Audi’s Quattro system is one of the best all-wheel drive system on the market. With a Torsen center locking differential and a rear locking limited-slip differential, Audis with Quattro are able to find an incredible amount of traction even in the worst of weather conditions. Ever since Audi debuted its Quattro system in the late ’80s, other premium automakers have been developing their own all-wheel drive systems to try and match the four-ringed brand.
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Admittedly, BMW did debut its xDrive around the same time with its 325ix and it proved to be excellent as well. BMW’s current xDrive all-wheel drive system is also up there with the best systems on the market and we’ve used it in a variety of situations with it always performing excellently.
In this YouTube video, an Audi A3 owner plays tug of war with a BMW 3 Series xDrive to see which all-wheel drive system has the best traction in the snow. Admittedly, the Audi A3 uses a Haldex all-wheel drive system, which is considerably different and frankly not as good as the typical Torsen system. However, it seems to do very well anyway.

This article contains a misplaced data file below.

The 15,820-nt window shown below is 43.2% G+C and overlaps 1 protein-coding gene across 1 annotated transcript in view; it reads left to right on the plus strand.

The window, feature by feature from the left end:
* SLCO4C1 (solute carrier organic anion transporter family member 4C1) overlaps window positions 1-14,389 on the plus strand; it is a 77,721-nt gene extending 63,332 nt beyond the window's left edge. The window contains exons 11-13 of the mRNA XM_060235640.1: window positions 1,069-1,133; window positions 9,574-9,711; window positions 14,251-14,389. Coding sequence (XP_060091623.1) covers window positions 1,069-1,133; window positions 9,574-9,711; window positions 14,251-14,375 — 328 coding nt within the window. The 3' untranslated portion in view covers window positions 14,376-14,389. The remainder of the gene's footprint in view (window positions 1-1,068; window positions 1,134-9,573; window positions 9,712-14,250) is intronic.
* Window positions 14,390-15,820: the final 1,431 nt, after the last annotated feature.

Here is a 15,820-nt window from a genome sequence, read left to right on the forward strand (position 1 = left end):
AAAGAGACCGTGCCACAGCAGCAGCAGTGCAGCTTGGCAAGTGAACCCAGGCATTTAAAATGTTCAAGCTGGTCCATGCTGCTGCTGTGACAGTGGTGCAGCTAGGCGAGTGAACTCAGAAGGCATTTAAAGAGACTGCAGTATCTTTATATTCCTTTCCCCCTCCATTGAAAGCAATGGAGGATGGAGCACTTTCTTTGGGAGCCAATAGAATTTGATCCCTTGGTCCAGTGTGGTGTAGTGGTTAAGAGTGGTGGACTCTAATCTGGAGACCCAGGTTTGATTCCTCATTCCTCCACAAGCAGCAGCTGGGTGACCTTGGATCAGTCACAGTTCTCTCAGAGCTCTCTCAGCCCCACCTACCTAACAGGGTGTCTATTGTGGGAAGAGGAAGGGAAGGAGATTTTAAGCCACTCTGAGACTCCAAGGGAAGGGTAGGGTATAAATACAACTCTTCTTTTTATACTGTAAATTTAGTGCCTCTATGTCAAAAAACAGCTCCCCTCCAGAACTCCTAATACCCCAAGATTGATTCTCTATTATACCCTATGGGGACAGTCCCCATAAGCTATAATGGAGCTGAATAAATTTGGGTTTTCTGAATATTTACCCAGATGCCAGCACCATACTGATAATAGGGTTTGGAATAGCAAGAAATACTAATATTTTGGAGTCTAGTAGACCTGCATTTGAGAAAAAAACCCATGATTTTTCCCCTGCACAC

Right off the bat, the A3 seems to pull away harder while the 3 Series starts to slide sideways quite a bit. This has a lot to do with how Audi’s Quattro and BMW’s xDrive work. The Quattro system typically splits the torque relatively evenly between the front and rear axle, while BMW’s xDrive system sends 90 percent to the rear wheels until slippage is detected, then it sends power to the front. So there’s going to be that initial slip of the rear wheels for the BMW at first. After that, the two cars pull pretty evenly. However, the 3 Series has considerably more power than the A3, so it’s impressive how well the little Audi hangs on.
If we’re being completely honest, tires play a huge role in this tug of war. The BMW 3 Series was said to be wearing Pirelli P7 tires, which aren’t the best tires to have in snow, while the tire on the Audi A3 is unknown, so it could have had high-performance winter tires on it to help out. Either way, it’s interesting to see the difference between the way the two all-wheel drive systems act in snow. Check it out.